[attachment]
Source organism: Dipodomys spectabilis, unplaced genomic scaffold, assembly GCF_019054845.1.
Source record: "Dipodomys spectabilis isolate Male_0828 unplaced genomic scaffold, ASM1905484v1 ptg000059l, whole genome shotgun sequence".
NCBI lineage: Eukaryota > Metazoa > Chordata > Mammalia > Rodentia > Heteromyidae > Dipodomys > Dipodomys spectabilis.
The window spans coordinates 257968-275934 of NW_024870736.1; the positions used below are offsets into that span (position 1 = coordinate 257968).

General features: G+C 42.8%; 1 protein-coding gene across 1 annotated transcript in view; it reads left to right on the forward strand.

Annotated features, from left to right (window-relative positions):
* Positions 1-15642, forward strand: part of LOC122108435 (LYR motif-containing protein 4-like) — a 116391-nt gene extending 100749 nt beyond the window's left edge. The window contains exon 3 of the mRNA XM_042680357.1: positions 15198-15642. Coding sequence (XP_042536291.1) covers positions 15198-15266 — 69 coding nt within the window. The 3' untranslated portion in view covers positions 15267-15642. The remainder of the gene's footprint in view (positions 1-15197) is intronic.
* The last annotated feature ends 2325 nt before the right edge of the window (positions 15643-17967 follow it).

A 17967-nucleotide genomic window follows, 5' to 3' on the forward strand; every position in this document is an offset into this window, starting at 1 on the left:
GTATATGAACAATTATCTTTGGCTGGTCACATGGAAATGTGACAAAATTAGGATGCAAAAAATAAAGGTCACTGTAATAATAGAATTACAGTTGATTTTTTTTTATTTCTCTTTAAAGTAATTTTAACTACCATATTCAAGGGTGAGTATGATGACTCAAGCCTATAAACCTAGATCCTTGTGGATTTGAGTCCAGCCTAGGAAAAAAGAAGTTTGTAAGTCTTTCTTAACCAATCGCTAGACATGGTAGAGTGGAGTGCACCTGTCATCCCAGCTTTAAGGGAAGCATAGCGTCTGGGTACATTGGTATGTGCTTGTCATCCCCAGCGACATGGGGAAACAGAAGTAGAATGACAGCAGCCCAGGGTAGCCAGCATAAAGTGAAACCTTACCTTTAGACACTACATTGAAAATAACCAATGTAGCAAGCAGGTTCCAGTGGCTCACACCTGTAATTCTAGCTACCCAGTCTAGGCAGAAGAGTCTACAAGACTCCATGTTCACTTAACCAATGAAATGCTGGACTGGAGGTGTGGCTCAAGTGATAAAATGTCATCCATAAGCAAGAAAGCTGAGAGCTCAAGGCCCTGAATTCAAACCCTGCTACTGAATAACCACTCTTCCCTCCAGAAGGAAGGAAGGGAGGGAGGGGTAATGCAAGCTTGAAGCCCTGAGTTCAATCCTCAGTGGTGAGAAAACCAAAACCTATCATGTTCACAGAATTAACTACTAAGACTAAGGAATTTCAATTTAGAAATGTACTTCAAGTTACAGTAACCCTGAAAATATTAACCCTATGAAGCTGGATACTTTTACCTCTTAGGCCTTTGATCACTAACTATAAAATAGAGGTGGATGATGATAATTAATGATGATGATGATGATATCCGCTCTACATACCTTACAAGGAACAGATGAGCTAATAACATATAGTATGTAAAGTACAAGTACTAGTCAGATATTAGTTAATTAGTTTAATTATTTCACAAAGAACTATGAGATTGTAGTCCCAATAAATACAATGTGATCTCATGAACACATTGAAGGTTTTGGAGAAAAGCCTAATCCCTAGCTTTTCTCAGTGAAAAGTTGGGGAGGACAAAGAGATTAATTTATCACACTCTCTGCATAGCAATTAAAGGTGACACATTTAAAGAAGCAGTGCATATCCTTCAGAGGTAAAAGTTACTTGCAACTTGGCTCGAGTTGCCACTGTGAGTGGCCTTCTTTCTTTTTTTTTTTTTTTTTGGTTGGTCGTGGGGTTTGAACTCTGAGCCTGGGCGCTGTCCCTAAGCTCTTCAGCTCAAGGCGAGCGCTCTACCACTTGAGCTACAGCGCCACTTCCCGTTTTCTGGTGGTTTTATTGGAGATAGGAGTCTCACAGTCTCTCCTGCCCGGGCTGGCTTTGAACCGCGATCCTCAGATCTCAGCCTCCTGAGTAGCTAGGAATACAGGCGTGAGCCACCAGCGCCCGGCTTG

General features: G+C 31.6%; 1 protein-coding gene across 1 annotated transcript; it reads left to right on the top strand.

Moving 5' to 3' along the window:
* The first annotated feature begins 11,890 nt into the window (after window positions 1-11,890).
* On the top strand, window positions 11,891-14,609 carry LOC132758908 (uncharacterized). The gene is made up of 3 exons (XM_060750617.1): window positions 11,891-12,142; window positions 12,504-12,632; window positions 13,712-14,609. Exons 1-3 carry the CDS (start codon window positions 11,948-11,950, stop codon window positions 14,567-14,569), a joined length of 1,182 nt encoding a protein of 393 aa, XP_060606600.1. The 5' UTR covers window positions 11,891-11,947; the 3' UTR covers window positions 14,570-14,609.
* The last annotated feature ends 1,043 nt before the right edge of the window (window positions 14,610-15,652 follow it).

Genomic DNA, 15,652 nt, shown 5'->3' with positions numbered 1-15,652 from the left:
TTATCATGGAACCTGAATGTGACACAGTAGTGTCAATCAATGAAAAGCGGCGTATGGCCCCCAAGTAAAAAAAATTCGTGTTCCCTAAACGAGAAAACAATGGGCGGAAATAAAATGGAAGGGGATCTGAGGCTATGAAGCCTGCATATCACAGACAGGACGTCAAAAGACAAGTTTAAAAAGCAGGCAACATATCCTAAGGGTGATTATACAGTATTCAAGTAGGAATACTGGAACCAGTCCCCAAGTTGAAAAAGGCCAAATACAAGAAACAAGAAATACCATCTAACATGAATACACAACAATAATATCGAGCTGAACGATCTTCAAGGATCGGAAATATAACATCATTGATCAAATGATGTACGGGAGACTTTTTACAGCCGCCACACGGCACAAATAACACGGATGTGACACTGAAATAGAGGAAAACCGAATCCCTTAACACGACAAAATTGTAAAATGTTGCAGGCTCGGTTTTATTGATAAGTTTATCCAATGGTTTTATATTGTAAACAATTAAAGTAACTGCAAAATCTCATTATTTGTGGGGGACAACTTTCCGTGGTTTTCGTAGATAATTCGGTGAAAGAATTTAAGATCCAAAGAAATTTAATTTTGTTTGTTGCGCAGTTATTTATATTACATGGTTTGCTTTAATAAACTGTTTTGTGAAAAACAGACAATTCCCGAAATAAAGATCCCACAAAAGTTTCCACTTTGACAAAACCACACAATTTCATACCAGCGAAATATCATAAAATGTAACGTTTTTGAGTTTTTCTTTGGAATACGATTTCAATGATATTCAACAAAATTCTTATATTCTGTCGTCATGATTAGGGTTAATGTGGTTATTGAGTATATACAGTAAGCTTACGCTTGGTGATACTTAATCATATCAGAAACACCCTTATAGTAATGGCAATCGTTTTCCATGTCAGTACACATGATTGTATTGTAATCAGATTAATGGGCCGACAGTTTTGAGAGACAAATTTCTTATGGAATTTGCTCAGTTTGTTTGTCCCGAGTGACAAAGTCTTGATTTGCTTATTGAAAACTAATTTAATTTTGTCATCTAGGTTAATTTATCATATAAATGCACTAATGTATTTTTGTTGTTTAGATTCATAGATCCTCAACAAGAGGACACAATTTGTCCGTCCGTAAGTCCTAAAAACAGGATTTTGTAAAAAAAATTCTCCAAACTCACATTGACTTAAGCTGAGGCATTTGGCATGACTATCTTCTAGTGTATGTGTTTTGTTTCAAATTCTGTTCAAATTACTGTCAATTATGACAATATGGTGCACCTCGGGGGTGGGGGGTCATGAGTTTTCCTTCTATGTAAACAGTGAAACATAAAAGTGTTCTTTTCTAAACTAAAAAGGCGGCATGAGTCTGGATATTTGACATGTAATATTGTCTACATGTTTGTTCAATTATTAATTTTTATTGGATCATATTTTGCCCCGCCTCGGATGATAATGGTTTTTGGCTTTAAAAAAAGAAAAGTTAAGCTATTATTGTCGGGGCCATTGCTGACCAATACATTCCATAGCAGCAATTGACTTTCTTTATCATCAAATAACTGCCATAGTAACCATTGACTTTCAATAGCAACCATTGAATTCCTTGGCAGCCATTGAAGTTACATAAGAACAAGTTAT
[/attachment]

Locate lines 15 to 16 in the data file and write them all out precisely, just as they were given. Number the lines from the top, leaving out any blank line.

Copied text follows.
* The last annotated feature ends 1,043 nt before the right edge of the window (window positions 14,610-15,652 follow it).

Genomic DNA, 15,652 nt, shown 5'->3' with positions numbered 1-15,652 from the left: